The growing consumer demands for more functionality has lead to an increase in size and complexity of the final implementation of such designs. The semiconductor industry's ability to reduce the minimum feature sizes of integrated circuits has so far supported these growing consumer demands. This fast pace of increase in integration of devices per unit area on silicon, commonly known as the Moore's Law  (Figure 1.1), is expected to continue up to the next ten years, roughly doubling the devices per chip every eighteen to twenty-four months . However, even though current silicon technology is closely following the growing demands; the effort needed in modeling, simulating, and validating such designs is adversely affected. This is because current modeling tools and frameworks, hardware and software co-design environments, and validation and verification frameworks do not scale with the rising demands.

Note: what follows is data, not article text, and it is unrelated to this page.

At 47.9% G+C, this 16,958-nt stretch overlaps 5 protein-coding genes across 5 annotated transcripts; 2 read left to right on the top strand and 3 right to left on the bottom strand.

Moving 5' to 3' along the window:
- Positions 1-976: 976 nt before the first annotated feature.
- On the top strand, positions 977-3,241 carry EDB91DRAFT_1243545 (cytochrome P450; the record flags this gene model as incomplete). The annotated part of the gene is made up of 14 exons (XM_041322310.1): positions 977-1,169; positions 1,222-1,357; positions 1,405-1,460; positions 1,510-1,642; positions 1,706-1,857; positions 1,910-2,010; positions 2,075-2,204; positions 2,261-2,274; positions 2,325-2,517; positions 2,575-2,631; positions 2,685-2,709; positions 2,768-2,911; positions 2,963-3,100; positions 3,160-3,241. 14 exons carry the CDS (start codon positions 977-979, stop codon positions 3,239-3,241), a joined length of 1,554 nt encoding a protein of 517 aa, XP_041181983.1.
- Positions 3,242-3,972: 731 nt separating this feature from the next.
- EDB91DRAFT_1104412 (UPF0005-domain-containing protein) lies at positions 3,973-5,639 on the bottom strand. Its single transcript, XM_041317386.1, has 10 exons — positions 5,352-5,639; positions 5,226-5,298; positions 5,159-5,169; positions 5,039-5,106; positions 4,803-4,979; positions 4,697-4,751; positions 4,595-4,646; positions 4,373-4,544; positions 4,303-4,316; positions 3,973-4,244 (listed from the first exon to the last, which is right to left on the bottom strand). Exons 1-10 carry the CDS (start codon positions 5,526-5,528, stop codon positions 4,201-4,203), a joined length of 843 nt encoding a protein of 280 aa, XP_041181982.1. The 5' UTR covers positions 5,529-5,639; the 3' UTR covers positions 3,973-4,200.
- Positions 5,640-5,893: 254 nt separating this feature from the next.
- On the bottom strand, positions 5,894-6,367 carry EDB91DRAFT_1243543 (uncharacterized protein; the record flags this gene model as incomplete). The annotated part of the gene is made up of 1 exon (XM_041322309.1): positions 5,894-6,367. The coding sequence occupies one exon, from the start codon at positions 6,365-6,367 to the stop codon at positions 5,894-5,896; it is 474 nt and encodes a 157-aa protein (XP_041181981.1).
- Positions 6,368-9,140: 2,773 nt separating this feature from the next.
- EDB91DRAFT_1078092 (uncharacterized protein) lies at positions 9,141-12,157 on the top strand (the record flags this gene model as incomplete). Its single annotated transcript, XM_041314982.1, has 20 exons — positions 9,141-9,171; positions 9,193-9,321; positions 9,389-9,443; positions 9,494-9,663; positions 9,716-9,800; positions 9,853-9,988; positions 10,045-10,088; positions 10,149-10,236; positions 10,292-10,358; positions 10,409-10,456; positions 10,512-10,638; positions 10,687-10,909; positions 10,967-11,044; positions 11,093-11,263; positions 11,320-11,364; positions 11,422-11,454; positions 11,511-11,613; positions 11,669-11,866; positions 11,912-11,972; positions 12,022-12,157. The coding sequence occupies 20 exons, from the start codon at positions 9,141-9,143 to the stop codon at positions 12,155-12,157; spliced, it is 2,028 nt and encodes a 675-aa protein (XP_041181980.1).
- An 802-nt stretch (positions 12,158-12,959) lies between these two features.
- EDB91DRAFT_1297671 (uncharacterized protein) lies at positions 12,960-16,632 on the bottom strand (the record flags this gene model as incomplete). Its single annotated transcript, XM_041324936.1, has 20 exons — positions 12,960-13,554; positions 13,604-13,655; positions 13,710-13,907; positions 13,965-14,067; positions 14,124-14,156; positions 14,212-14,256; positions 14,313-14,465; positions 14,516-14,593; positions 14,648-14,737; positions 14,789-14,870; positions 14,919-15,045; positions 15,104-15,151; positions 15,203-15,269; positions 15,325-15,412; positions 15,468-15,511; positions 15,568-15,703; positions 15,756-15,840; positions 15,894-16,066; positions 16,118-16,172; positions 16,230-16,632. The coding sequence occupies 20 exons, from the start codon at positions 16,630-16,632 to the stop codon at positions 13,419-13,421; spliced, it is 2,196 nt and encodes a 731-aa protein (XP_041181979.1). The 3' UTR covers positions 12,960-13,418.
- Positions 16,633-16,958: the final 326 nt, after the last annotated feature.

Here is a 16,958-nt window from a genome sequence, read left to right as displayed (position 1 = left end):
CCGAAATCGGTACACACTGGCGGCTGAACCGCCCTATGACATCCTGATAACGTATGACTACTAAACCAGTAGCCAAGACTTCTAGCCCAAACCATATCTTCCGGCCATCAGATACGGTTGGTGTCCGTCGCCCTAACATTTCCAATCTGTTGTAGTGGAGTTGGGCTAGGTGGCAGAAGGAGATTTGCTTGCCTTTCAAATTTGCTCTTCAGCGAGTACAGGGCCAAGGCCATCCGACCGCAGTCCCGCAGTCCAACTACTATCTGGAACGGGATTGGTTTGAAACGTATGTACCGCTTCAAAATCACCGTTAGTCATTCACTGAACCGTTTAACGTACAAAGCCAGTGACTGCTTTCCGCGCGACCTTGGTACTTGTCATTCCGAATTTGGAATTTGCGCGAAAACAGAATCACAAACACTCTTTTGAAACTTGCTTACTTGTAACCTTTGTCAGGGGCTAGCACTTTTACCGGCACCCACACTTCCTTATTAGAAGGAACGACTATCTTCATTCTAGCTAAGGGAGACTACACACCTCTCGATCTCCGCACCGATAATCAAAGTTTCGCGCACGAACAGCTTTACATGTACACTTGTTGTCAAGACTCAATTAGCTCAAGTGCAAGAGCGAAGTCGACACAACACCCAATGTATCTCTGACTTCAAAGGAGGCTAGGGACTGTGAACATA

Fortunately, the electronic design automation (EDA) industry has historically played an integral role in providing engineers with the support for these challenging demands. For example, the introduction of register transfer level (RTL) as a higher abstraction layer  over schematics in traditional hardware description languages (HDL)s such as Verilog and VHDL. The RTL abstraction layer is nowadays accepted as the de-facto abstraction layer for describing hardware designs. However, in recent years, the EDA community is again pushing the abstraction layer a notch higher by promoting the electronic system level (ESL) layer for addressing the lack of scalable tools, frameworks and design methods. So far, the accepted definition of ESL is “a level above RTL including both hardware and software design” as suggested by The International Technology Roadmap for Semiconductors in 2004 . However, there is a lack of consensus in the EDA community as to what this next level is to be.
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